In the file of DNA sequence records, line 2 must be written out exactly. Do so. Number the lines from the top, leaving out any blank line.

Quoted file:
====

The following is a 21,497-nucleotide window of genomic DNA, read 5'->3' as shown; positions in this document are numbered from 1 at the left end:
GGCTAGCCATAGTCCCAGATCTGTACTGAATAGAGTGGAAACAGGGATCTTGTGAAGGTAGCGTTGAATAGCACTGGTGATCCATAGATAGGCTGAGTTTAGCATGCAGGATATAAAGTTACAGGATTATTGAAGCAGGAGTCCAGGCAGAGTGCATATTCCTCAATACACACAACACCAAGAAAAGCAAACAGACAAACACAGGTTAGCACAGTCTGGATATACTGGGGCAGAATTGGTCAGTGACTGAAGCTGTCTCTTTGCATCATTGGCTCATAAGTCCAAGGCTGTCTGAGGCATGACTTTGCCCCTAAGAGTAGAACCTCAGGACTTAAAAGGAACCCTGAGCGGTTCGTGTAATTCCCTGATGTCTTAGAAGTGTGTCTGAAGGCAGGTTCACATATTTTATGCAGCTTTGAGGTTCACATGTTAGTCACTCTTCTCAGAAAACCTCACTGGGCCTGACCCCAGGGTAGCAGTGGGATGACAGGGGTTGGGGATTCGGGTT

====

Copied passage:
GGCTAGCCATAGTCCCAGATCTGTACTGAATAGAGTGGAAACAGGGATCTTGTGAAGGTAGCGTTGAATAGCACTGGTGATCCATAGATAGGCTGAGTTTAGCATGCAGGATATAAAGTTACAGGATTATTGAAGCAGGAGTCCAGGCAGAGTGCATATTCCTCAATACACACAACACCAAGAAAAGCAAACAGACAAACACAGGTTAGCACAGTCTGGATATACTGGGGCAGAATTGGTCAGTGACTGAAGCTGTCTCTTTGCATCATTGGCTCATAAGTCCAAGGCTGTCTGAGGCATGACTTTGCCCCTAAGAGTAGAACCTCAGGACTTAAAAGGAACCCTGAGCGGTTCGTGTAATTCCCTGATGTCTTAGAAGTGTGTCTGAAGGCAGGTTCACATATTTTATGCAGCTTTGAGGTTCACATGTTAGTCACTCTTCTCAGAAAACCTCACTGGGCCTGACCCCAGGGTAGCAGTGGGATGACAGGGGTTGGGGATTCGGGTT